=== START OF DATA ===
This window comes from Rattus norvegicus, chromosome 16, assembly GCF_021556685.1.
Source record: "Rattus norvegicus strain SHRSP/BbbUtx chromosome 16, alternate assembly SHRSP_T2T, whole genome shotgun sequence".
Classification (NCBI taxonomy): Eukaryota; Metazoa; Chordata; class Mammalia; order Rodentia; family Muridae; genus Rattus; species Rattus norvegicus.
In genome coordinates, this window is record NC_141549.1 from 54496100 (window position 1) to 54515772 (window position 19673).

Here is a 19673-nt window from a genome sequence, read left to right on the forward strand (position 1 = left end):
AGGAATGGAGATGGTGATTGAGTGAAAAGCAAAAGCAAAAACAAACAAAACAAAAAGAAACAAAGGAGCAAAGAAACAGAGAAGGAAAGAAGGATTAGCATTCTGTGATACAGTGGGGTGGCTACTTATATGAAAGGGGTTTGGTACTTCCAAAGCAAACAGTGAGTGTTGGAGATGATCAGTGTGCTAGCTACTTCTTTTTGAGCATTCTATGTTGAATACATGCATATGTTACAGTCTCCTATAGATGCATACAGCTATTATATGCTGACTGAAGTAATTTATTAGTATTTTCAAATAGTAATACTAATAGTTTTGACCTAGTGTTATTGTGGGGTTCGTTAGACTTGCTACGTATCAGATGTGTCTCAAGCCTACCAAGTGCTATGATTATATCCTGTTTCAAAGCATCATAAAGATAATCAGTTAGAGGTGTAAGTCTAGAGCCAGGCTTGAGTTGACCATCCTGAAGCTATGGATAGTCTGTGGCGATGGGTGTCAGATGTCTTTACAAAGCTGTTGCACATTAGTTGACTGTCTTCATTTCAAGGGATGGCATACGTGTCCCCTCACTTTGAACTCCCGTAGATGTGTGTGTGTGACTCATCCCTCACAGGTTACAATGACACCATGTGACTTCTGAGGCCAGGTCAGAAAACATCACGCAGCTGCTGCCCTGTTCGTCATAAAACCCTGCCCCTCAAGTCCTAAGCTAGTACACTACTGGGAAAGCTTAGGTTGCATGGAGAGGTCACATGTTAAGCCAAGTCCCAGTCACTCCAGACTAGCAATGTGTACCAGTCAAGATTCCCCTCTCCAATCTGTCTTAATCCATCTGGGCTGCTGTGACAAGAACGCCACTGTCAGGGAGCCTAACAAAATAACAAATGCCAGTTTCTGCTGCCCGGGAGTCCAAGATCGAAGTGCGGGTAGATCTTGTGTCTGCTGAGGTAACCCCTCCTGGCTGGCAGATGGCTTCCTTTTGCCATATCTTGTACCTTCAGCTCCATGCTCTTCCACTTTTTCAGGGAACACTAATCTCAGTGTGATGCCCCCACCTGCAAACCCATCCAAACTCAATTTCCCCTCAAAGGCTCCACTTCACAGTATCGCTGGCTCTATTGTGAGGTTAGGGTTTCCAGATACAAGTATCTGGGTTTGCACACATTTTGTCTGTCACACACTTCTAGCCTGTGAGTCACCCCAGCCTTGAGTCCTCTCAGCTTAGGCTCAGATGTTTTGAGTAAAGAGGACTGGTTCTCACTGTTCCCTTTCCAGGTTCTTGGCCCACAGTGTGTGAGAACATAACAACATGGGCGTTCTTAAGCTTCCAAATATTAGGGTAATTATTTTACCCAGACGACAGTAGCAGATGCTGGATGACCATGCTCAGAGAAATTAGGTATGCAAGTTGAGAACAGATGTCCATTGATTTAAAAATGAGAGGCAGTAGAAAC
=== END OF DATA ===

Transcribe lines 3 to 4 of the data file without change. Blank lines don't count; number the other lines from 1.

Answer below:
Classification (NCBI taxonomy): Eukaryota; Metazoa; Chordata; class Mammalia; order Rodentia; family Muridae; genus Rattus; species Rattus norvegicus.
In genome coordinates, this window is record NC_141549.1 from 54496100 (window position 1) to 54515772 (window position 19673).